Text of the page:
A lot of pilots had given up all hope of climbing out and had headed down the longest valley in an attempt to score with the longest Top To Bottom.  As the Window Close time grew nearer, the frequency of lemming leaping increased.  Keith Wood, having finally had enough of being eaten alive threw himself into the air and found some lift.  He worked it hard and actually climbed to maybe 100′ above the top of the hill and then went on a glide.  A few others noticed where he had found the start of his climb and again threw themselves in that direction.  There were a number of valiant attempts but most ended up in or near the landing field we had used earlier that day for Task 2.  Then Tom had a go.  He looked so low but came back and started climbing again.  Working really hard.  Gaining, losing, gaining and losing.  The excitement of watching was tremendous.  Yes, he’s going to do it!  Then Oh no, he’s losing it again, then yes! He’s climbing again!  The tension was terrible.  It was just then, as Tom finally succumbed to the inevitable lack of lift that I noticed a solitary seagull doing something that I hadn’t seen any of the others do all day.  All the others had been circling level, flat and slowly.  This one was up on a wing tip.  Almost vertical, turning incredibly tightly and going up like a rocket.  Well that was it.  Alpine launch, run like blazes, shout at the glider to try and overcome its reluctance to get into the air and I’m away.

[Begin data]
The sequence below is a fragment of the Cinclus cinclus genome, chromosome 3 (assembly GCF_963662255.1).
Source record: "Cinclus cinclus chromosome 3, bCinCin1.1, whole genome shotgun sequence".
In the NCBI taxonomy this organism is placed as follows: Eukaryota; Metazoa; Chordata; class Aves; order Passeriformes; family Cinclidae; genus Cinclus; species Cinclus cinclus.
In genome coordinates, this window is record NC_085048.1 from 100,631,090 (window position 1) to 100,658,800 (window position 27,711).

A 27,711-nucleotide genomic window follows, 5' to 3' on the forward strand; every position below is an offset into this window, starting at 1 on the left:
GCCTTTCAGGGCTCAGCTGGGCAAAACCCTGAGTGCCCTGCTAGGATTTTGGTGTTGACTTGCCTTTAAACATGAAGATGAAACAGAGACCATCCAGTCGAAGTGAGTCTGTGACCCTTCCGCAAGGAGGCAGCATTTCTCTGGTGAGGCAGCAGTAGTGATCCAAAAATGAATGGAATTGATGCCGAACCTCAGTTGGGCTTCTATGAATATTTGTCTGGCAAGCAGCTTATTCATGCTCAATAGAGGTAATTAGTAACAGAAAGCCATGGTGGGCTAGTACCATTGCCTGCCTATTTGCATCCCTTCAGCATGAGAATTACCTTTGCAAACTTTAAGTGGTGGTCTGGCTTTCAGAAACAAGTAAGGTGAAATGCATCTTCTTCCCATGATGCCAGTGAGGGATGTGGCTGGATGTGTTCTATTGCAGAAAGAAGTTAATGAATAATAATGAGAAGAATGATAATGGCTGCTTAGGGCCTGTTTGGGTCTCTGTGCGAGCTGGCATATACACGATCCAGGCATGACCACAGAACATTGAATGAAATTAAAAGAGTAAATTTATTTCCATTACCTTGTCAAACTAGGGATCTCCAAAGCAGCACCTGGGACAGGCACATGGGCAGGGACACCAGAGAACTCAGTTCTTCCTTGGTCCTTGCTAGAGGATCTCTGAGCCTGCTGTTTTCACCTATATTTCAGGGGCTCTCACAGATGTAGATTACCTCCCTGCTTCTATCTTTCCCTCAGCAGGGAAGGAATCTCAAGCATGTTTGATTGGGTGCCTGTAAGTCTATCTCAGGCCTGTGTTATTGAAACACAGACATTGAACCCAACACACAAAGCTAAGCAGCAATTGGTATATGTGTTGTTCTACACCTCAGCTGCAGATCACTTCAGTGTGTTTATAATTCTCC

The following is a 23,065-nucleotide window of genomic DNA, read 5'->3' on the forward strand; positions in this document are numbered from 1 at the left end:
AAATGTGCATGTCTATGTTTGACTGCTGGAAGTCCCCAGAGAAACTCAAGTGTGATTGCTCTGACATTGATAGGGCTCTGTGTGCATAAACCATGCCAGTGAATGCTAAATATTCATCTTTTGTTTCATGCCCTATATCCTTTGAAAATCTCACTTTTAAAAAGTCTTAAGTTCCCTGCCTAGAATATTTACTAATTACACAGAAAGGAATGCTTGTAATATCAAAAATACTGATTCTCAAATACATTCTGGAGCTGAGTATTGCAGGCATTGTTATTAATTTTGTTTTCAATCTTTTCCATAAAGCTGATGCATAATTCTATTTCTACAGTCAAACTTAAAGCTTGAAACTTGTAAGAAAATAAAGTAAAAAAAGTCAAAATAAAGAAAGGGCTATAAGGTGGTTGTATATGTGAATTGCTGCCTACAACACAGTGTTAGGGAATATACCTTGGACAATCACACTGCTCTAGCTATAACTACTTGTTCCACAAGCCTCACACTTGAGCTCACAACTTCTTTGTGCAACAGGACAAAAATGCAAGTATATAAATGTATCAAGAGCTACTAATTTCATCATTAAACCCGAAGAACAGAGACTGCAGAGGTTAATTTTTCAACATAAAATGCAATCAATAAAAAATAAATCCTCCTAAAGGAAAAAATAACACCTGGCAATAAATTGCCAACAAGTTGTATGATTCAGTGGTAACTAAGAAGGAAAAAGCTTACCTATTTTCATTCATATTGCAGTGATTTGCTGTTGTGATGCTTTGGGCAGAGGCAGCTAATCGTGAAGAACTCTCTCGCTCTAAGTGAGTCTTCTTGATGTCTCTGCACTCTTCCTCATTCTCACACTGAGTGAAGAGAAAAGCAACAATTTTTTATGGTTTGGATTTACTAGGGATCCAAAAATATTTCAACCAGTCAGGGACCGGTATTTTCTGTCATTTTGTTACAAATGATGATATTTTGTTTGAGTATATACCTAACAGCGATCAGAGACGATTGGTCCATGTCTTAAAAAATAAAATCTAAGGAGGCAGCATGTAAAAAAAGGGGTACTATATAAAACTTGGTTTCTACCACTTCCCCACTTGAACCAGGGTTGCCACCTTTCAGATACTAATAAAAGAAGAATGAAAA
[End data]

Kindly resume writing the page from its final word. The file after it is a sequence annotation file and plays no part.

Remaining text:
Well, the rest is history really.  After an initial struggle, I climbed to base.  Followed the peaks and clouds until I ran out of Island.  It was only 9.4km.  But still only about 500m short of the Island record!  I was the only one to climb out and won the task.

Unfortunately, because the marshal failed to record my name on the second task, I scored zero for it and came fourth overall.  I could well have won the whole competition if it hadn’t been for that!  Well, maybe next year . . . .

My thanks go to The Manx Paragliding Club for so efficiently organising a really good flying weekend in spite of the almost unflyable conditions!  And to Chris Dawes for setting some imaginative and achievable tasks, again given the difficult conditions.  And finally, I hope that by the time Gary reads this, his knee is well on its way back to normal and we’ll be seeing him back in the air again!